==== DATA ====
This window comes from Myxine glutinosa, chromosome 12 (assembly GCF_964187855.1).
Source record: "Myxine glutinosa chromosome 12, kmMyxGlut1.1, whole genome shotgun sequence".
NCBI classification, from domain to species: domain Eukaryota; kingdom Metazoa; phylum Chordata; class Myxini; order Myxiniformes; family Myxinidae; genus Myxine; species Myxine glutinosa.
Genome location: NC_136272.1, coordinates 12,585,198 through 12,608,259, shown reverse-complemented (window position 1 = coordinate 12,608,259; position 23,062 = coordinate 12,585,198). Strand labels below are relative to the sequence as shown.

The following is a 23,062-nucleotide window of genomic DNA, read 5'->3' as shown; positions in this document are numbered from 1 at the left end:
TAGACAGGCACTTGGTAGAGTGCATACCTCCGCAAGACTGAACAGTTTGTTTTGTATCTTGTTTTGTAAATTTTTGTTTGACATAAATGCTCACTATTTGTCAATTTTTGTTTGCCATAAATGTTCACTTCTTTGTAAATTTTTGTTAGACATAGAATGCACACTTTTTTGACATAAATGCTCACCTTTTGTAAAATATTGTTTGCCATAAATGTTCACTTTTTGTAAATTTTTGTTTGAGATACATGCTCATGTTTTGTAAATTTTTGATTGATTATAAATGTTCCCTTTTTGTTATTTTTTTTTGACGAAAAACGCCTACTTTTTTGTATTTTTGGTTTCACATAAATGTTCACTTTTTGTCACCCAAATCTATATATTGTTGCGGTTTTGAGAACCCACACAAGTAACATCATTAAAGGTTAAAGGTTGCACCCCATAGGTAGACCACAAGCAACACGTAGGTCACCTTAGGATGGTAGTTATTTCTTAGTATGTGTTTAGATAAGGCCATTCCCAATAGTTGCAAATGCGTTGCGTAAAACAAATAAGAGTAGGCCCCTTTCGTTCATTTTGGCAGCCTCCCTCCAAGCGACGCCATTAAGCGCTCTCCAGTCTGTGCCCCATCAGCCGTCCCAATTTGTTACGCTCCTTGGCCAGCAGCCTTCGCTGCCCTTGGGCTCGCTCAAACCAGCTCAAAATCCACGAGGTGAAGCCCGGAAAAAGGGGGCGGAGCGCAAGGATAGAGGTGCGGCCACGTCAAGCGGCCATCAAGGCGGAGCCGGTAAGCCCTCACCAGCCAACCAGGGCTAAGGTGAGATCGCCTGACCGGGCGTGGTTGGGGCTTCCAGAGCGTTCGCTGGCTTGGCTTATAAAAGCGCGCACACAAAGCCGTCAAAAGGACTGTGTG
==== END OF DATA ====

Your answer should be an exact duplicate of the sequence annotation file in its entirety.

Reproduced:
This window comes from Myxine glutinosa, chromosome 12 (assembly GCF_964187855.1).
Source record: "Myxine glutinosa chromosome 12, kmMyxGlut1.1, whole genome shotgun sequence".
NCBI classification, from domain to species: domain Eukaryota; kingdom Metazoa; phylum Chordata; class Myxini; order Myxiniformes; family Myxinidae; genus Myxine; species Myxine glutinosa.
Genome location: NC_136272.1, coordinates 12,585,198 through 12,608,259, shown reverse-complemented (window position 1 = coordinate 12,608,259; position 23,062 = coordinate 12,585,198). Strand labels below are relative to the sequence as shown.

The following is a 23,062-nucleotide window of genomic DNA, read 5'->3' as shown; positions in this document are numbered from 1 at the left end:
TAGACAGGCACTTGGTAGAGTGCATACCTCCGCAAGACTGAACAGTTTGTTTTGTATCTTGTTTTGTAAATTTTTGTTTGACATAAATGCTCACTATTTGTCAATTTTTGTTTGCCATAAATGTTCACTTCTTTGTAAATTTTTGTTAGACATAGAATGCACACTTTTTTGACATAAATGCTCACCTTTTGTAAAATATTGTTTGCCATAAATGTTCACTTTTTGTAAATTTTTGTTTGAGATACATGCTCATGTTTTGTAAATTTTTGATTGATTATAAATGTTCCCTTTTTGTTATTTTTTTTTGACGAAAAACGCCTACTTTTTTGTATTTTTGGTTTCACATAAATGTTCACTTTTTGTCACCCAAATCTATATATTGTTGCGGTTTTGAGAACCCACACAAGTAACATCATTAAAGGTTAAAGGTTGCACCCCATAGGTAGACCACAAGCAACACGTAGGTCACCTTAGGATGGTAGTTATTTCTTAGTATGTGTTTAGATAAGGCCATTCCCAATAGTTGCAAATGCGTTGCGTAAAACAAATAAGAGTAGGCCCCTTTCGTTCATTTTGGCAGCCTCCCTCCAAGCGACGCCATTAAGCGCTCTCCAGTCTGTGCCCCATCAGCCGTCCCAATTTGTTACGCTCCTTGGCCAGCAGCCTTCGCTGCCCTTGGGCTCGCTCAAACCAGCTCAAAATCCACGAGGTGAAGCCCGGAAAAAGGGGGCGGAGCGCAAGGATAGAGGTGCGGCCACGTCAAGCGGCCATCAAGGCGGAGCCGGTAAGCCCTCACCAGCCAACCAGGGCTAAGGTGAGATCGCCTGACCGGGCGTGGTTGGGGCTTCCAGAGCGTTCGCTGGCTTGGCTTATAAAAGCGCGCACACAAAGCCGTCAAAAGGACTGTGTG